On 6 October 2016 the Polish Sejm definitively rejected the citizen’s bill, proposed by the “Stop Abortion” coalition that would have introduced a total ban on abortion in Poland. The fact that thousands of women protested againt it and striked across Poland and abroad brought about an unexpected vote at the Justice and Human Rights Committee, and then at the Parliament. Commissioned by the Institute of Public Affairs [in Poland], Professor Monika Płatek has prepared a legal opinion on the proposed law that would have amended the Family Planning, Protection of Human Embryo and Conditions of Termination of Pregnancy Act and the Act of 6th of June 1997 – Penal Code.
Below, we have included selected conclusions from Professor Płatek’s assessment facilitating an understanding of the scale of social protest this draft law was met with:
1. Abortion should be legal, safe and rare.
2. The draft law removes the obligation of the state to ensure that its people have the right to independently, responsibly and comprehensively decide on their fertility, bodies, physical health, psychological and social well-being, as well as to plan parenthood. It also allows the Polish authorities to shirk responsibility for ensuring that Poland’s citizens have the right to information, education, advice, contraceptives and other means allowing for conscious parenthood, as well as access to prenatal examinations. Consequently, under the cloak of protecting health and life, the draft law puts the health and lives of both mothers and foetuses at risk.
3. The draft law bans all abortion. It prohibits termination of a pregnancy that occurs as a result of rape, a pregnancy that poses a threat to the life of the pregnant woman, and also termination in the case of seriously ill, deformed foetuses. The draft law consistently criminalises miscarriage by putting the reason for the miscarriage under investigation by the public prosecutor.
4. The draft law, submitted under the guise of protecting life, undermines human dignity, and the health and life of women and foetuses before birth.
5. The promoters of the draft law reduce women to the role of incubators, and deny them the right to self-determination. They assume that women lose their right to decide about themselves at the point of conceiving.
6. The contents of the draft law potentially ban and criminalise IVF infertility treatment, as well as the provision of emergency contraception.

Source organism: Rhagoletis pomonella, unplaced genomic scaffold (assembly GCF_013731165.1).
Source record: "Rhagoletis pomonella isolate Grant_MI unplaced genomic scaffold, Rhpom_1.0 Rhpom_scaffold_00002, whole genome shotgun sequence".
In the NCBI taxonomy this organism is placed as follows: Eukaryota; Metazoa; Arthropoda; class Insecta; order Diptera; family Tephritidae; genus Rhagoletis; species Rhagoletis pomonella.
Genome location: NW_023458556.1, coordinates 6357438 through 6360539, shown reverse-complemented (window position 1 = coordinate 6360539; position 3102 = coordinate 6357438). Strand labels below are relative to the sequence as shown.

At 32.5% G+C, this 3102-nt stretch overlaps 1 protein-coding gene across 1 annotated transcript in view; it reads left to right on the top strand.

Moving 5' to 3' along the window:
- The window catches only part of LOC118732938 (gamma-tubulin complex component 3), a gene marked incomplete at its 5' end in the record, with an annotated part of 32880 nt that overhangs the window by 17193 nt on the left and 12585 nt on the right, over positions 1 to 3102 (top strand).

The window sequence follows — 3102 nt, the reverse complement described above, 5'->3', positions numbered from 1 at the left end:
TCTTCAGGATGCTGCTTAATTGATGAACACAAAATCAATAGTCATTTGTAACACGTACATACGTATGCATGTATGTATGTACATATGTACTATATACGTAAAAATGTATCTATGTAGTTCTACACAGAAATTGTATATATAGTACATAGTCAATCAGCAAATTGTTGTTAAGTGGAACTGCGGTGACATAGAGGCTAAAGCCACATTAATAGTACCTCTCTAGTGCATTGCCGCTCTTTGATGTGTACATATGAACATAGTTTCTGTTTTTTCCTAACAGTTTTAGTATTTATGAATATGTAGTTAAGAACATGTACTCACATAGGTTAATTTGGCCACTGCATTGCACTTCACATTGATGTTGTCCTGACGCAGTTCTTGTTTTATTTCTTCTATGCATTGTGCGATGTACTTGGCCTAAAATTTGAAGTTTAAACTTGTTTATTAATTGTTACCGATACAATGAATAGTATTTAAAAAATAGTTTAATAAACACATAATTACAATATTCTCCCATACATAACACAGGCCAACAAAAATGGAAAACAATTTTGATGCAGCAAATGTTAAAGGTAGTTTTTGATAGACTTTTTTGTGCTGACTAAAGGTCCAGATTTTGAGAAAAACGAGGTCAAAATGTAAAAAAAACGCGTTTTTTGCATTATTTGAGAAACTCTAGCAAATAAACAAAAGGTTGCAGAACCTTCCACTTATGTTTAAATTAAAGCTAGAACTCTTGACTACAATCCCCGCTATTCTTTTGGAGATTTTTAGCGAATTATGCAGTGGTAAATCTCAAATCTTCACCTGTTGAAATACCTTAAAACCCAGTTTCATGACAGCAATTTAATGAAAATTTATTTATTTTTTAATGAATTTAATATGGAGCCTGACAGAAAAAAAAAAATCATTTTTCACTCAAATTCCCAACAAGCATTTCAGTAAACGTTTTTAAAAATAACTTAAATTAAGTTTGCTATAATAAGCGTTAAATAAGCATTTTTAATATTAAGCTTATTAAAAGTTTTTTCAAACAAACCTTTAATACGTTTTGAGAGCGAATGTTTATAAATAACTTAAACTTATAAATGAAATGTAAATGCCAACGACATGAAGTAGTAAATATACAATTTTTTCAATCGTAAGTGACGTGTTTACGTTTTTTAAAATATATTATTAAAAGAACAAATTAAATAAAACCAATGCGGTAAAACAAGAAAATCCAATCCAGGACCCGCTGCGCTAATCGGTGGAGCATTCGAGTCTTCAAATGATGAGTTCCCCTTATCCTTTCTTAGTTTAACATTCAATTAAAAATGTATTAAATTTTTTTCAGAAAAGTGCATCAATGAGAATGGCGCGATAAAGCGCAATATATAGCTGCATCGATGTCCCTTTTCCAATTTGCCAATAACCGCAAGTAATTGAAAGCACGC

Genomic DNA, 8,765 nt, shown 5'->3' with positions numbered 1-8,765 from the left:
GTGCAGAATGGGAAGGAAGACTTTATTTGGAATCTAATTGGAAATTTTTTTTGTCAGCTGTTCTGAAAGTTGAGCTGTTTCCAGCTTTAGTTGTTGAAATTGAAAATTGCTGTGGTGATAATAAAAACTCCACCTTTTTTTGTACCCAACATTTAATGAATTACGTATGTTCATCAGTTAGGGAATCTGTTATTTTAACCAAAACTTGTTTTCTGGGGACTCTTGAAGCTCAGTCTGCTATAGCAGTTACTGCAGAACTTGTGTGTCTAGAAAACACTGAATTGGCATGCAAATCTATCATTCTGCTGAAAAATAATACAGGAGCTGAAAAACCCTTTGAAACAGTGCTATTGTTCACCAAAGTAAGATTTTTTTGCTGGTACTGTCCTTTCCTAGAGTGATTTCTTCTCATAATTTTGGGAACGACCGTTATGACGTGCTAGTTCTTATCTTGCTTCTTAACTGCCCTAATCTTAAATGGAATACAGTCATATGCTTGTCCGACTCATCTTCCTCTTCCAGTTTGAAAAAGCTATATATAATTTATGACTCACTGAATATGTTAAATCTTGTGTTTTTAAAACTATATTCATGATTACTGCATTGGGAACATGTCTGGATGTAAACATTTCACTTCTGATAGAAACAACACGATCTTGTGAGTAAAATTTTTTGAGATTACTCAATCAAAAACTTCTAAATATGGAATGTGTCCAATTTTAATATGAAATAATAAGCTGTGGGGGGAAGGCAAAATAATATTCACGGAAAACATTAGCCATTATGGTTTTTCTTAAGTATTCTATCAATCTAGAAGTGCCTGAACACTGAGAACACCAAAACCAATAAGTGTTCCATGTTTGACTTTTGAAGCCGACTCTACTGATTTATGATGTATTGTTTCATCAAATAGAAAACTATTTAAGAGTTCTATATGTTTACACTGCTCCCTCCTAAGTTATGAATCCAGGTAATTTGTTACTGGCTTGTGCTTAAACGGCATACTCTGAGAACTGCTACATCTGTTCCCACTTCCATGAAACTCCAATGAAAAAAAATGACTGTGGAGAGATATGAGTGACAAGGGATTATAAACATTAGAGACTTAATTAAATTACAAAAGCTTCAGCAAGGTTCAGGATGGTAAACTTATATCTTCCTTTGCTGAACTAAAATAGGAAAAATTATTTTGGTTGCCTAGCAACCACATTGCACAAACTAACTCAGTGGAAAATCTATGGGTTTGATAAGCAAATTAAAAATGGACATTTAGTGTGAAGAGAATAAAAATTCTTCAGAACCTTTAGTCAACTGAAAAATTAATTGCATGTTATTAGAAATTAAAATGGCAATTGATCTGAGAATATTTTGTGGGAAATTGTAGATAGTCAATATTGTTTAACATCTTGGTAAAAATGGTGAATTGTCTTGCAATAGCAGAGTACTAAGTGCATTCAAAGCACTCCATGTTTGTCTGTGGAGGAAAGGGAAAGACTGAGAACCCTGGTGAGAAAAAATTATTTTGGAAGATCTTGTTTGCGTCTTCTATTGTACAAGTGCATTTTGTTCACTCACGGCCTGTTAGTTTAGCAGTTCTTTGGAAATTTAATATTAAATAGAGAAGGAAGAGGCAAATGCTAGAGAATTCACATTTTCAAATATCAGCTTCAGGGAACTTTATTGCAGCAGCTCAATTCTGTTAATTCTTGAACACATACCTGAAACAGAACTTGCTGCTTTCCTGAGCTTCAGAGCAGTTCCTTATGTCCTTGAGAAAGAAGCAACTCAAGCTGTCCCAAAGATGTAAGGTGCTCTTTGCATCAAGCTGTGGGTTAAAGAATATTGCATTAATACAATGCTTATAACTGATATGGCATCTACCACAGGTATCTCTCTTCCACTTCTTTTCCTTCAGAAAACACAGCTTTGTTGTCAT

7. In the draft law, the protection of life and health is based on instruments of the penal law. This stands in contradiction to the rule that – in the legislation process – the penal law functions as the ultima ratio, meaning it is the ultimate measure for regulating human behaviour. The proposed changes criminalise both the intentional and unintentional termination of pregnancy. The draft law designates the penal law as the basic instrument for controlling human fertility.
8. Just as no one is under the obligation to undergo an abortion (a pregnant woman may choose death or the loss of health), a pregnant woman cannot be condemned to death or the loss of health through being declined an abortion. Nobody other than the pregnant woman herself can decide about either her fertility or her life.
9. The protection of life involves the state fulfilling its obligation to ensure that people have the right to make responsible decisions concerning procreation. This obliges the authorities to respect the reproductive rights of women and men, and thus ensure access to knowledge, free-of-charge examinations (including prenatal examinations) and contraceptives (including emergency contraception).
10. The protection of life and health requires a social policy that guarantees that the sexual autonomy of women and men is respected, and that women and men are protected from rape and other forms of sexual violence. It is necessary to ensure that persons born with genetic disorders participate in social life on equal terms.
11. Viewing reproductive rights through the prism of demographic problems is an inadmissible instrumentalisation of human beings.